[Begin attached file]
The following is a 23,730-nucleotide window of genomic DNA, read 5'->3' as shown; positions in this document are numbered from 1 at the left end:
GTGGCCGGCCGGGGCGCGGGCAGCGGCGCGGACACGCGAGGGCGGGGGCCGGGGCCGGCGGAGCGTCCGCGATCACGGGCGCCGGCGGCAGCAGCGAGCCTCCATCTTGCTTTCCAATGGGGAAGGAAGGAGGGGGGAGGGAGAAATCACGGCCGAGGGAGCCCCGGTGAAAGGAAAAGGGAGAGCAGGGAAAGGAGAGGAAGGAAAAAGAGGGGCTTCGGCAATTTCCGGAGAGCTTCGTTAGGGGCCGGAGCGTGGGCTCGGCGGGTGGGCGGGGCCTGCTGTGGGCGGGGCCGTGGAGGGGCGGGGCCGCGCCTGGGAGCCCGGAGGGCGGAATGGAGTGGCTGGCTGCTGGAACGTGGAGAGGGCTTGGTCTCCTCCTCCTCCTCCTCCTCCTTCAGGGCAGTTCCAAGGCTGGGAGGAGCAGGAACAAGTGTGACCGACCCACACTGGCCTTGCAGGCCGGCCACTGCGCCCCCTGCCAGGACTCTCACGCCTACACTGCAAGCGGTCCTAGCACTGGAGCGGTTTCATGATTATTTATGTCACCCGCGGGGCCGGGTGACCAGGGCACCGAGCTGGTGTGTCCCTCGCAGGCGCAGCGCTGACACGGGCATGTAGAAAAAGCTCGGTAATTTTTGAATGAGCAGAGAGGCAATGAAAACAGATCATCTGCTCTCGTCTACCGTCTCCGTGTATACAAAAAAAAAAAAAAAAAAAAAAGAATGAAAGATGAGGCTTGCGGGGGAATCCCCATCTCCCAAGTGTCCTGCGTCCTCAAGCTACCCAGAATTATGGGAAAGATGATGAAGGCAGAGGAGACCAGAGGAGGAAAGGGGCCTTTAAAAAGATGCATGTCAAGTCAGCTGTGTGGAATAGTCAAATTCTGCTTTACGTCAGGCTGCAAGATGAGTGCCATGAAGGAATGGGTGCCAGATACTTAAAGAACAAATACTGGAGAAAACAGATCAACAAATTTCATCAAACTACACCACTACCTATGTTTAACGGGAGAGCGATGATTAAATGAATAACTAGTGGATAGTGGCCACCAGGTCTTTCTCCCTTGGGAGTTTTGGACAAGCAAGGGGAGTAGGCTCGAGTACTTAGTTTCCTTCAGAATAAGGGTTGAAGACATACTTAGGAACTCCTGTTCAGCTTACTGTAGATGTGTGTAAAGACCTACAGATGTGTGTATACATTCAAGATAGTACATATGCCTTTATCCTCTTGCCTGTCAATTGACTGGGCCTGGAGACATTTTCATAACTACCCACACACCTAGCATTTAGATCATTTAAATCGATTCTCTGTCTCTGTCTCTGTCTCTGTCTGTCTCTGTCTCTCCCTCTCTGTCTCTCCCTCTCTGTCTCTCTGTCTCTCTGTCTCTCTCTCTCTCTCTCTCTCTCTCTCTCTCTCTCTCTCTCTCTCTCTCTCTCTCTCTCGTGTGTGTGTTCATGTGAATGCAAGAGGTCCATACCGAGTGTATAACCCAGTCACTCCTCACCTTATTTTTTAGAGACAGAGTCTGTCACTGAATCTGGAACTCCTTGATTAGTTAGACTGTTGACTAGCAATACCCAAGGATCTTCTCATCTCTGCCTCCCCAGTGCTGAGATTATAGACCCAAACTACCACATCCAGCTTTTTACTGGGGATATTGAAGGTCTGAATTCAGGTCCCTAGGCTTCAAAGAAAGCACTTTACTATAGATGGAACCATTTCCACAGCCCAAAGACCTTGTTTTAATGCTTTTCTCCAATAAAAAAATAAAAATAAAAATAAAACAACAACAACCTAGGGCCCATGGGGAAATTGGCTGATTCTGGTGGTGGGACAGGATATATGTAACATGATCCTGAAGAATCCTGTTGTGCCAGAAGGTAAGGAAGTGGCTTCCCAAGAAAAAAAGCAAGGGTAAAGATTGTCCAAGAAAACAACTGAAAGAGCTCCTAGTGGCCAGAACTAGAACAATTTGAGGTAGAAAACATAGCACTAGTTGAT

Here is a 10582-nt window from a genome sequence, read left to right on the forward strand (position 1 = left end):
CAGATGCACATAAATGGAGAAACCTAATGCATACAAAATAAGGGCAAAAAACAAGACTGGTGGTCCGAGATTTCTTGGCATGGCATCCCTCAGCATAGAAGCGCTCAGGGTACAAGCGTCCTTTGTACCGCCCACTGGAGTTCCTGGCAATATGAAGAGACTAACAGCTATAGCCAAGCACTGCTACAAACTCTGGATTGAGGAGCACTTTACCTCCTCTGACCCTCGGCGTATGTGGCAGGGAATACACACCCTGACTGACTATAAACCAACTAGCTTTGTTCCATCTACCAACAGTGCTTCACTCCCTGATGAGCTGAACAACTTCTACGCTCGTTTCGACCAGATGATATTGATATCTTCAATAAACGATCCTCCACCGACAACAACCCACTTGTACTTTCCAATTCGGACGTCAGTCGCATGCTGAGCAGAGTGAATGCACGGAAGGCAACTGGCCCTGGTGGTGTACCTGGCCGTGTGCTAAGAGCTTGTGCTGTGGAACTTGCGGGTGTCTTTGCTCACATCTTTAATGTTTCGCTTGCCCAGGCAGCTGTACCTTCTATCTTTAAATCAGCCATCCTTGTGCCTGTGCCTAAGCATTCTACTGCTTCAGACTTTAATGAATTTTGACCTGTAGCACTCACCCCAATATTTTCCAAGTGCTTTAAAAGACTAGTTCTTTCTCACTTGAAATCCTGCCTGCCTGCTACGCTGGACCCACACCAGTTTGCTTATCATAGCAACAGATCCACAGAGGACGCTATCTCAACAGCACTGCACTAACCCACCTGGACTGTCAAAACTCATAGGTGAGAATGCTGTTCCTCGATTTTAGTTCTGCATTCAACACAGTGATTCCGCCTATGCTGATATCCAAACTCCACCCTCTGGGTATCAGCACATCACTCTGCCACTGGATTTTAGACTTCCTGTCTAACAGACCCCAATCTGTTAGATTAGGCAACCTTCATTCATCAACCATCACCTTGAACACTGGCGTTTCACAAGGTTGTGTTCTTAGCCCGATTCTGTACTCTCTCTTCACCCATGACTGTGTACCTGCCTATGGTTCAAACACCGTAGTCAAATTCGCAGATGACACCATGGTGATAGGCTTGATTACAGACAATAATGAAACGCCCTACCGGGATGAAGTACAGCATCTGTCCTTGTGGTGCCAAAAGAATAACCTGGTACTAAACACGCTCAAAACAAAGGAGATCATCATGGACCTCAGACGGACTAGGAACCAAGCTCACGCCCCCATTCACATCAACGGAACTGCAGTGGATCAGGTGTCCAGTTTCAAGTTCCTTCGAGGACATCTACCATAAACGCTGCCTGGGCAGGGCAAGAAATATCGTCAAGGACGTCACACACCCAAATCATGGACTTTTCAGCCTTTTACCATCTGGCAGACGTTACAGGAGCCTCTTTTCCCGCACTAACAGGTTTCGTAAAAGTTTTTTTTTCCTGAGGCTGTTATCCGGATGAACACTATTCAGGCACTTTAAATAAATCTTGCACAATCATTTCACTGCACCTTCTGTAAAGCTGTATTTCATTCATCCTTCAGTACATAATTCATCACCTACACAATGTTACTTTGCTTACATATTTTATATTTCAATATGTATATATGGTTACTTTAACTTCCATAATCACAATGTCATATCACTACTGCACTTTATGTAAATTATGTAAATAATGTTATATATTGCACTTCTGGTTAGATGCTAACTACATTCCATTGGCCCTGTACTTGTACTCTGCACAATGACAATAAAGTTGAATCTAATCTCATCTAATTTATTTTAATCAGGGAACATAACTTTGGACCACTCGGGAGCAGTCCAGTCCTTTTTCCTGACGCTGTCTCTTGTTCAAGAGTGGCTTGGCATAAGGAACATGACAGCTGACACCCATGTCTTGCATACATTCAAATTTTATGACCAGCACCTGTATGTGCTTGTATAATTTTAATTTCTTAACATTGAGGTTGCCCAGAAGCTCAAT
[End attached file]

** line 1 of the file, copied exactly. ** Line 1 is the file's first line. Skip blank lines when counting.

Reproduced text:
The following is a 23,730-nucleotide window of genomic DNA, read 5'->3' as shown; positions in this document are numbered from 1 at the left end: